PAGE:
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Learning a "Foreign Language" Casino Style21 November 2000
One of the most unusual gaming books to cross my desk arrived late last month. It wasn't written by a best-selling gaming author. Nor will it teach you how to play. But if you've ever had the desire to learn the gambling world's most colorful "foreign language" and read some delightful anecdotes connected with it, this one-of-a-kind book is for you.
A Guide To Craps Lingo from Snake Eyes to Muleteeth was written by David Guzman, a casino pit boss at Catfish Bend Casino in Burlington, Iowa, and Christine Fagans, a former pit boss. They decided to collaborate on the work after their years of experience listening to the distinctive language of terms and phrases heard at casino craps tables.
The language they write about is primarily the domain of the "stickman" (or woman), the craps table worker whose responsibility it is to move the dice around the table, and, more importantly, "call" the game for the players. That is, announce the numbers as they are rolled, pepper the players with subtle and some not so subtle hints to bet, and create the tempo of the game.
Some stickmen are better than others. Their language is a universal one at casinos across the country. Its roots are in street craps, played on city corners and in back alleys since the turn of the century. It was adopted by the more refined casino table game where the dice bounce around a felt-covered table instead of the sidewalk and a brick wall.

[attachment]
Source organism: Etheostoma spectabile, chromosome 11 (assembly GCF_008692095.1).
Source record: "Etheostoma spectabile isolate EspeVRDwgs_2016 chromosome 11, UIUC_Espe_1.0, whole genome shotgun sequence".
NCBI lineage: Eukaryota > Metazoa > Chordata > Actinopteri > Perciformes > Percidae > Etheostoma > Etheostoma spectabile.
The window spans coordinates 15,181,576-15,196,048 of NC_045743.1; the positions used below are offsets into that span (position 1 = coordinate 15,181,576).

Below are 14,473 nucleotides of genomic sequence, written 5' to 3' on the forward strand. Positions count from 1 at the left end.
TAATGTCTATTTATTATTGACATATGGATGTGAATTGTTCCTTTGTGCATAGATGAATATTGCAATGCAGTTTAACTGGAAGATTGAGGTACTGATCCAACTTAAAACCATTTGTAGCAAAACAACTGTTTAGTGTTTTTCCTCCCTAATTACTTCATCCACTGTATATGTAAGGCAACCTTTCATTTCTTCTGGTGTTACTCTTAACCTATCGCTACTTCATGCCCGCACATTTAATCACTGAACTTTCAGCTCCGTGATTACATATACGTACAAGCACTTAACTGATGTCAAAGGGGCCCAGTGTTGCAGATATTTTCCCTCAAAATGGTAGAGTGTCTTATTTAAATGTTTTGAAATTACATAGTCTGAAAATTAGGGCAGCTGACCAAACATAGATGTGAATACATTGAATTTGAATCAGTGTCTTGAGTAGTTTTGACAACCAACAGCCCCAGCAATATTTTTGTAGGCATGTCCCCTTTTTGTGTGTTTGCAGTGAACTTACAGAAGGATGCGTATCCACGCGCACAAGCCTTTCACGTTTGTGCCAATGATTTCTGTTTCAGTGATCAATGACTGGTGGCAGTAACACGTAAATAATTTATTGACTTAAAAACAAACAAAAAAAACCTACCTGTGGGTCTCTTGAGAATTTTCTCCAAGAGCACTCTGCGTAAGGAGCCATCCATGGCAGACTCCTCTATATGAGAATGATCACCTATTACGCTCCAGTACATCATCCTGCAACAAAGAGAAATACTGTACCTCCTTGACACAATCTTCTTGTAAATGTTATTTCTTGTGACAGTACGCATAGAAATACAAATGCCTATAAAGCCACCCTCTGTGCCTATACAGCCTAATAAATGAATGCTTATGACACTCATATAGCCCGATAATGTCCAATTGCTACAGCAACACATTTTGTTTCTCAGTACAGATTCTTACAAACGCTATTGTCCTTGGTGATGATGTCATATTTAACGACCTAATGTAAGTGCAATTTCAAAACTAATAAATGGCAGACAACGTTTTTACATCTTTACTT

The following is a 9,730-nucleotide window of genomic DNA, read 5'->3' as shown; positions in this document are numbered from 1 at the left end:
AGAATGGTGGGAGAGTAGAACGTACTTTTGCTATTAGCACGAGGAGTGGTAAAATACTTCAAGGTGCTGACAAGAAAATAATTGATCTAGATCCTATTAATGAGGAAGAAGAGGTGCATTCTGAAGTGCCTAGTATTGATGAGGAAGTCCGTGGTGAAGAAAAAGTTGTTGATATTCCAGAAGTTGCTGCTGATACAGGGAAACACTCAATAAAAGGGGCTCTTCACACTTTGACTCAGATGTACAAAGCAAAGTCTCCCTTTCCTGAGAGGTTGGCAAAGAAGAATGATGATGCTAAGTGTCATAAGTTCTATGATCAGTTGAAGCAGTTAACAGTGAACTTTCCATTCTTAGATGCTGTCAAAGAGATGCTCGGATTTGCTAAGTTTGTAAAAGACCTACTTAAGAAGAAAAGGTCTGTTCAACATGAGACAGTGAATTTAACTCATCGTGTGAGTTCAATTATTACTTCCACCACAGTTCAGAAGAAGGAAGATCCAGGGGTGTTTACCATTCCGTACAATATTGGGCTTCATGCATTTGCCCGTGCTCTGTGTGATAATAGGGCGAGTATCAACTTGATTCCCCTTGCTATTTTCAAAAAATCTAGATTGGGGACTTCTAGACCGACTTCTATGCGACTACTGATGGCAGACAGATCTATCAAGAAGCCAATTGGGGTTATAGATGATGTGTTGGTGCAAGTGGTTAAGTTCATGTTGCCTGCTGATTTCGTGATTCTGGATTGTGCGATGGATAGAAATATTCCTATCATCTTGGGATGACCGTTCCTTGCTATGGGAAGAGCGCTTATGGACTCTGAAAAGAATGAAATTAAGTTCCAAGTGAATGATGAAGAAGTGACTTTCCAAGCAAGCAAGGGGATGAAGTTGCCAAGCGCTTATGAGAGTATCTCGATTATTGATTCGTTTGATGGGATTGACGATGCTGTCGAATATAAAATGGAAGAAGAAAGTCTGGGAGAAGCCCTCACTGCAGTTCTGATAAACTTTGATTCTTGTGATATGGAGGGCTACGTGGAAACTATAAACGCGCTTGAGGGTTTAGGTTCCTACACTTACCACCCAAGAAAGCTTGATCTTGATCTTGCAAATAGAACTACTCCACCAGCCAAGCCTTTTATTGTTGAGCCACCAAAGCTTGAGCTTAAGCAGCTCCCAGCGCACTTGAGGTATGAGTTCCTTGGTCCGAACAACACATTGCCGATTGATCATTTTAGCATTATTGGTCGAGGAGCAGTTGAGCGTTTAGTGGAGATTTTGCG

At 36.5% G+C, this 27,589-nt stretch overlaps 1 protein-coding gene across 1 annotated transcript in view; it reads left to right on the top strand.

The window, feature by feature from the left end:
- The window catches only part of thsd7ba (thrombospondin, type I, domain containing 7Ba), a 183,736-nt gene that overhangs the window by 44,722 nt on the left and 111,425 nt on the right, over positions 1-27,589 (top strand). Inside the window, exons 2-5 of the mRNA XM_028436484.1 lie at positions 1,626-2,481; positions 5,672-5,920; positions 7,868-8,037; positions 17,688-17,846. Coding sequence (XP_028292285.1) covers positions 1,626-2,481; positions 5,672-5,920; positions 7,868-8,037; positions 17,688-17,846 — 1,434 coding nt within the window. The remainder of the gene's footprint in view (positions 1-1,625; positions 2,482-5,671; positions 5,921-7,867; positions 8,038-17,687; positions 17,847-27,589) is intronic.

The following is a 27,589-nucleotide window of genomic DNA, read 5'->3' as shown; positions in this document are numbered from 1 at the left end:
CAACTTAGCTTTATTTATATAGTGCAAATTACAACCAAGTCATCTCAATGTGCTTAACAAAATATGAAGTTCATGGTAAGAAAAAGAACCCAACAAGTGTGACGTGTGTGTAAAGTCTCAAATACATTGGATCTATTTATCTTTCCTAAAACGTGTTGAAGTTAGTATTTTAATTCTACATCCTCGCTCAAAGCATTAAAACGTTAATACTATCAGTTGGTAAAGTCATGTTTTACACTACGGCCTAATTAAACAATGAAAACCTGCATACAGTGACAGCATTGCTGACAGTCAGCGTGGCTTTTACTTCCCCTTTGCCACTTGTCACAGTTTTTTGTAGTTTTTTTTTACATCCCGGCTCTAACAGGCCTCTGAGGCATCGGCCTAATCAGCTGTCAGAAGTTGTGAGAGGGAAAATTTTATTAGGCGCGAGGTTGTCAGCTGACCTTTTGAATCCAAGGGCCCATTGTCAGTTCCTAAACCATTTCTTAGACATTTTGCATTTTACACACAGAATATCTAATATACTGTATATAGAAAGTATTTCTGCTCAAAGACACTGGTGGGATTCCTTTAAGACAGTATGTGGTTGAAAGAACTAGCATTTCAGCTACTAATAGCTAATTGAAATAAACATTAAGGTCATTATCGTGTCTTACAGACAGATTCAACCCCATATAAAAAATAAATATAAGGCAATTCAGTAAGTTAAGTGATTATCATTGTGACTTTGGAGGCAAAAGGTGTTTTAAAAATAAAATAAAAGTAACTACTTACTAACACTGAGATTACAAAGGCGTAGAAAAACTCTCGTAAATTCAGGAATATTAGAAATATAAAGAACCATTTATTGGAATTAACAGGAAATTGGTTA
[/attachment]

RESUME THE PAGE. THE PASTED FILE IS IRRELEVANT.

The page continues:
Terms and phrases are carried on from one generation of craps dealers and players to the next. Colorful additions to the lexicon of craps lingo have been made through the years, the majority of them started by particularly glib and imaginative stickmen. A term may start in one casino and soon it'll spread to craps games across the country.
One of the book's title terms, "snake eyes", is an oldie but a goodie. It refers to 2-craps when there's a single spot showing on each die. "Muleteeth" may not be as familiar. It's when the dice show 12-craps and there's the maximum six spots showing on each die. Twelve on the dice is also called "midnight".
A good stickman can be the most entertaining person in the casino. He's a stand-up comic, a carnival barker, and a wise guy all rolled up into one efficient, professional package. He's gotta do a lot of talking and "kibitzing" with the players, but at the same time he must be on the ball, pay attention to the game, and make payoffs on bets made in the center of the table, the propositions (hard ways, craps, eleven, etc.).
When the table's hot, the bets are flying, and everyone is making money, the stickman can add to the electrified atmosphere with his booming "Winner, winner chicken dinner!", "Yo 11, take me to heaven!", or "Mark 'um six, place 'em eight, five and nine if you have the time, or go across and be the boss!"
Interspersed throughout the book are sections devoted to "Down & Dirty Dice Dialect", a selection of off-color and, in some cases, downright dirty craps table terms and phrases. But the majority of the terms are just plain family fun. They're brought to life in a concise format. You can almost hear the stickman yelling "Eighter from Decatur", "Little Joe from Kokomo", and "Big Ben on the end".
For more information about A Guide To Craps Lingo from Snake Eyes to Muleteeth, contact co-author David Guzman by e-mail at firstname.lastname@example.org, or write to him at 409 Pine Street, Burlington, Iowa 52601.
This article is provided by the Frank Scoblete Network. Melissa A. Kaplan is the network's managing editor. If you would like to use this article on your website, please contact Casino City Press, the exclusive web syndication outlet for the Frank Scoblete Network. To contact Frank, please e-mail him at email@example.com.
Best of John G. Brokopp
John G. Brokopp
John G. Brokopp